Fonts are a funny thing for developers, since from a programmer perspective a good font is something that you should never actually notice; in other words it should be designed in such a way that it never interferes with your job.
There are a few well known cases where the font used for programming can make all the difference, but those new to development may be unaware of such things, or have simply never given it any thought. I'll quickly cover what I think are the three most fundamental requirements.
The font should be fixed width, i.e. every character has the same width, from 'W' to '.'. This makes it far easier to read code as the structure is readily apparent, and when you have similar lines of code a typo can be far easier to spot. For example, in the following code the first and third lines almost line up despite a missing character in the third.
something.i = inside.a & 5;
something.j = inside.b & 3;
something.k = insde.c & 3;
Sure this will be an easy bug to fix, but chances are you'd never even write it in the first place when using a fixed-width font as it stands out like a sore thumb:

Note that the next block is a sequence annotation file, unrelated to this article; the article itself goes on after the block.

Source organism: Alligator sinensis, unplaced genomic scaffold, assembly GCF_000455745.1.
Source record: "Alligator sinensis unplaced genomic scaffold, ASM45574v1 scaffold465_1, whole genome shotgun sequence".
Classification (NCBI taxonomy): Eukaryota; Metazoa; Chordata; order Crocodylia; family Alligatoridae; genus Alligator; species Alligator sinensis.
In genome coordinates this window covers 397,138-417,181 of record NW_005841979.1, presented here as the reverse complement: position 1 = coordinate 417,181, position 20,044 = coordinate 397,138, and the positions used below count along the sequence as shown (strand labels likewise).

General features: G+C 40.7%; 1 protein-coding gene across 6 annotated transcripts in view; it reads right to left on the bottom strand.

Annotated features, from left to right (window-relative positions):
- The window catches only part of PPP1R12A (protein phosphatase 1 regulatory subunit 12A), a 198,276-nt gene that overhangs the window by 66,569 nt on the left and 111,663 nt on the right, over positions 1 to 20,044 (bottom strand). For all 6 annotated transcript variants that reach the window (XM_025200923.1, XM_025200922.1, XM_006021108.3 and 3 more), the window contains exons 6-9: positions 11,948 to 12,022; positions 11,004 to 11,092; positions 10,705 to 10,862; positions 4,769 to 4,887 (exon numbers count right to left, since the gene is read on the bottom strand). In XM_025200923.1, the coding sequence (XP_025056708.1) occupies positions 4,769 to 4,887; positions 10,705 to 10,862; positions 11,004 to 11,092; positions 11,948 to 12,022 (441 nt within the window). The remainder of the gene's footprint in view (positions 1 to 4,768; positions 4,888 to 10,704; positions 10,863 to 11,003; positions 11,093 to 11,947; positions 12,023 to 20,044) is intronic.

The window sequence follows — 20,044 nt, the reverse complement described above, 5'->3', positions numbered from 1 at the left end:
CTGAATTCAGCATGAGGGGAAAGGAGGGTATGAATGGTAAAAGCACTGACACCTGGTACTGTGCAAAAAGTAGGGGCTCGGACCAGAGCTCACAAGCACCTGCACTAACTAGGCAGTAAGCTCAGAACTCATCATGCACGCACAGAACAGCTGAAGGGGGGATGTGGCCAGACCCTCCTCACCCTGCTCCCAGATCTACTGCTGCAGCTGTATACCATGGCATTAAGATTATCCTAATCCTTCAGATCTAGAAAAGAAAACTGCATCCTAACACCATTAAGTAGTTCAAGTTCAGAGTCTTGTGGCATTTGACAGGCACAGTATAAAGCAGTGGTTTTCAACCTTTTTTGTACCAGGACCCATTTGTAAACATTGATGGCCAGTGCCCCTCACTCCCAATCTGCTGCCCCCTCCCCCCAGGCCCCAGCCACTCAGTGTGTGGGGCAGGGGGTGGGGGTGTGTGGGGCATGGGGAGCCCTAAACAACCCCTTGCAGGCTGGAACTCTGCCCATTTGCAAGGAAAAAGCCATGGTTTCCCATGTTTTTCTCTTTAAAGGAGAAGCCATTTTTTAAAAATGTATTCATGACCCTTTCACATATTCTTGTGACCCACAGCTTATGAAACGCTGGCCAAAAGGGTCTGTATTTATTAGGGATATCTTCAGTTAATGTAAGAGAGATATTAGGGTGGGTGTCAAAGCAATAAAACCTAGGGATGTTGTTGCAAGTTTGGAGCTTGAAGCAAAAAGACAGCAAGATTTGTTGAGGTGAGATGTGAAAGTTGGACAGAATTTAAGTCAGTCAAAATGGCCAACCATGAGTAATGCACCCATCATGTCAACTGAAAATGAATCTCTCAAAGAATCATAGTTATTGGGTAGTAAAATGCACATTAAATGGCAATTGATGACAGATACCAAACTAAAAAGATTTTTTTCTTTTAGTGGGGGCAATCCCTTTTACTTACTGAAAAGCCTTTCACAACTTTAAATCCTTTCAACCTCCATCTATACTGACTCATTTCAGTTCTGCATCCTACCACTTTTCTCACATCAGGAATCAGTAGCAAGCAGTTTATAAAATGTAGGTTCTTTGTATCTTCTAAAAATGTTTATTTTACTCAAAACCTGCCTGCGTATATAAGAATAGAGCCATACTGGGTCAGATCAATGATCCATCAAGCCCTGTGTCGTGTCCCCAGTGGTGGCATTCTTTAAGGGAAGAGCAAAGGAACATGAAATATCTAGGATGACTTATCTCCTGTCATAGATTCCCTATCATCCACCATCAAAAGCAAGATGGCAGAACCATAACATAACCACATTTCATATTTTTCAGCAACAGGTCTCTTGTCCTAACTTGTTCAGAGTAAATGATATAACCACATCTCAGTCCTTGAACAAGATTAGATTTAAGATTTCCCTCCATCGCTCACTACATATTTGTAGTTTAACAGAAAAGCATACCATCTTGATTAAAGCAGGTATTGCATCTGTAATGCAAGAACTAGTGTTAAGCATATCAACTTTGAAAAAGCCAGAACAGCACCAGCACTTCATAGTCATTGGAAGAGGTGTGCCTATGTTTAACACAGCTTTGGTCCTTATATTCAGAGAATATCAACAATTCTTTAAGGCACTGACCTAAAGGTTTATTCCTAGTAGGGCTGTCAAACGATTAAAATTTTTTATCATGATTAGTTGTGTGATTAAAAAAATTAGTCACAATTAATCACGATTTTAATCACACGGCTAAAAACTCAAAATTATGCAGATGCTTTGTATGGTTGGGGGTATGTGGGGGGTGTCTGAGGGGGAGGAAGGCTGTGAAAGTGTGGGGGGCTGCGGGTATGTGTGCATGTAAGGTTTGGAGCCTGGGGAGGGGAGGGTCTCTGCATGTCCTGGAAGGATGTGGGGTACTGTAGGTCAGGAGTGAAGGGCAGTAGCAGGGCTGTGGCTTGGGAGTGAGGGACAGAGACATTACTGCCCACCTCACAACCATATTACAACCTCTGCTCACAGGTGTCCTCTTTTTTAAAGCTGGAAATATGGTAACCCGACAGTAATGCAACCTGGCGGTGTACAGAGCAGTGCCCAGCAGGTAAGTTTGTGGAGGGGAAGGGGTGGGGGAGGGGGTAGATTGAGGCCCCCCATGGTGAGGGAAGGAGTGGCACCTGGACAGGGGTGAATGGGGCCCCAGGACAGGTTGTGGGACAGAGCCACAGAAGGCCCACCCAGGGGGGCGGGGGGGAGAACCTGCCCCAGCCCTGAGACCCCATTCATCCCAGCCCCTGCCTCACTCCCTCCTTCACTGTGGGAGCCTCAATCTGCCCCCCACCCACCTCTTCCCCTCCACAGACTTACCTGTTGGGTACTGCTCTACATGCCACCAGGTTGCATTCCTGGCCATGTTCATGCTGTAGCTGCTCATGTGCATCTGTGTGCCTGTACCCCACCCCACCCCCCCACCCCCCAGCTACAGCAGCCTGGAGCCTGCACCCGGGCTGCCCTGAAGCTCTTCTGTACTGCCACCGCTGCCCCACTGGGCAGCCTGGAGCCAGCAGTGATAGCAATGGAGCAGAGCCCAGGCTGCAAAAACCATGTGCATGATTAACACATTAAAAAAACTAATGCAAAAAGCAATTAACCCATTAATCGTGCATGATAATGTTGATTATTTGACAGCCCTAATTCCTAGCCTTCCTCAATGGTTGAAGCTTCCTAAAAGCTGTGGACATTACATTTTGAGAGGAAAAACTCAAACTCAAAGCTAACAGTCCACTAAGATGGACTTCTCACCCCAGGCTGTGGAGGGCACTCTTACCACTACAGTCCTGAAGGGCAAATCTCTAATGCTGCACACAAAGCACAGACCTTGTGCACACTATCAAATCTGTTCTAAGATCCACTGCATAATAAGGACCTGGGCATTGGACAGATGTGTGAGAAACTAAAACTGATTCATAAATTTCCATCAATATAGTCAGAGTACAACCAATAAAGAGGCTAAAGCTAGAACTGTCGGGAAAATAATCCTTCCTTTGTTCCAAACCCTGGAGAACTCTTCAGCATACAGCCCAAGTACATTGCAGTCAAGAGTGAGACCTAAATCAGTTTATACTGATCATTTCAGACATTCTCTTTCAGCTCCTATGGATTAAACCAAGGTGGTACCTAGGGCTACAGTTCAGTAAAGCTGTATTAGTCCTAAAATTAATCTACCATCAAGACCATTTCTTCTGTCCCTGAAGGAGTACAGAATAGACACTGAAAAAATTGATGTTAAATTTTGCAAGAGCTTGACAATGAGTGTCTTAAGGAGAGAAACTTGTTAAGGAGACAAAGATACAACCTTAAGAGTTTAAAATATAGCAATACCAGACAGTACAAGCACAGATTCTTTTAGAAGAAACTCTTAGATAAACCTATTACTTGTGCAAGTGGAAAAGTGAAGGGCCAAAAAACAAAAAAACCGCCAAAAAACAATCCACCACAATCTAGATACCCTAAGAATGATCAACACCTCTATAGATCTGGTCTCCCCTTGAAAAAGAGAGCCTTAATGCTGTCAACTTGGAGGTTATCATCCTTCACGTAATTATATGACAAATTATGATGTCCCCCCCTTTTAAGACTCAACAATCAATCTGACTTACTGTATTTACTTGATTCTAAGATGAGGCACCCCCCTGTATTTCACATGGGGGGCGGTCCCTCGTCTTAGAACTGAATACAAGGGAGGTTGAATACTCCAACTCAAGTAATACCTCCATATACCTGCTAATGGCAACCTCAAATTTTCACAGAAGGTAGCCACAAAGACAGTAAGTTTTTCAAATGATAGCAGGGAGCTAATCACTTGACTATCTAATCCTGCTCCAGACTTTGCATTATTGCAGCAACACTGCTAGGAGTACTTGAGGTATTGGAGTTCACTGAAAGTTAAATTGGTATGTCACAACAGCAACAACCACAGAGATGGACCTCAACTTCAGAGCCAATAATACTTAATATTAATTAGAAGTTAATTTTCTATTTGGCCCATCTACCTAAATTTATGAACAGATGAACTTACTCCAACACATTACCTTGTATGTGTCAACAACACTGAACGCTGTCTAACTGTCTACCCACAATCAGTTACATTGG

something.i = inside.a & 5; something.j = inside.b & 3; something.k = insde.c & 3;
O and 0h Wait
All Those Lines
There should be no confusion between 1, 'L', 'I', 'l', 'i' and '|'. I strongly suspect that your read that third character as a lower case 'L', but it's actually a capital 'i'; I'm mixing the cases here to make this easier to parse. A good font for programming should remove all confusing between these characters. Those same characters in the same order:
1, L, I, l, i, |
The fixed width font I used on this blog does a reasonable job of differentiating those characters, at least the only simple line is the pipe.
I've used various fonts for coding over the years. For a long time I used proggy_fonts, and I have also utilised Monaco quite heavily which comes with Macs. My inspiration for this post however came about because I recently discovered mononoki by Matthias Tellen, and it's quickly become my favourite font to use for development. I've been using it for a few months and there is nothing about it that I don't like.
I'm using it on my Mac, on Windows, in Sublime and in Terminals. It does a great job of differentiating characters and looks great too. There is something supremely satisfying about the asterisk on a crisp, retina-style display. I highly encourage you to give it a try!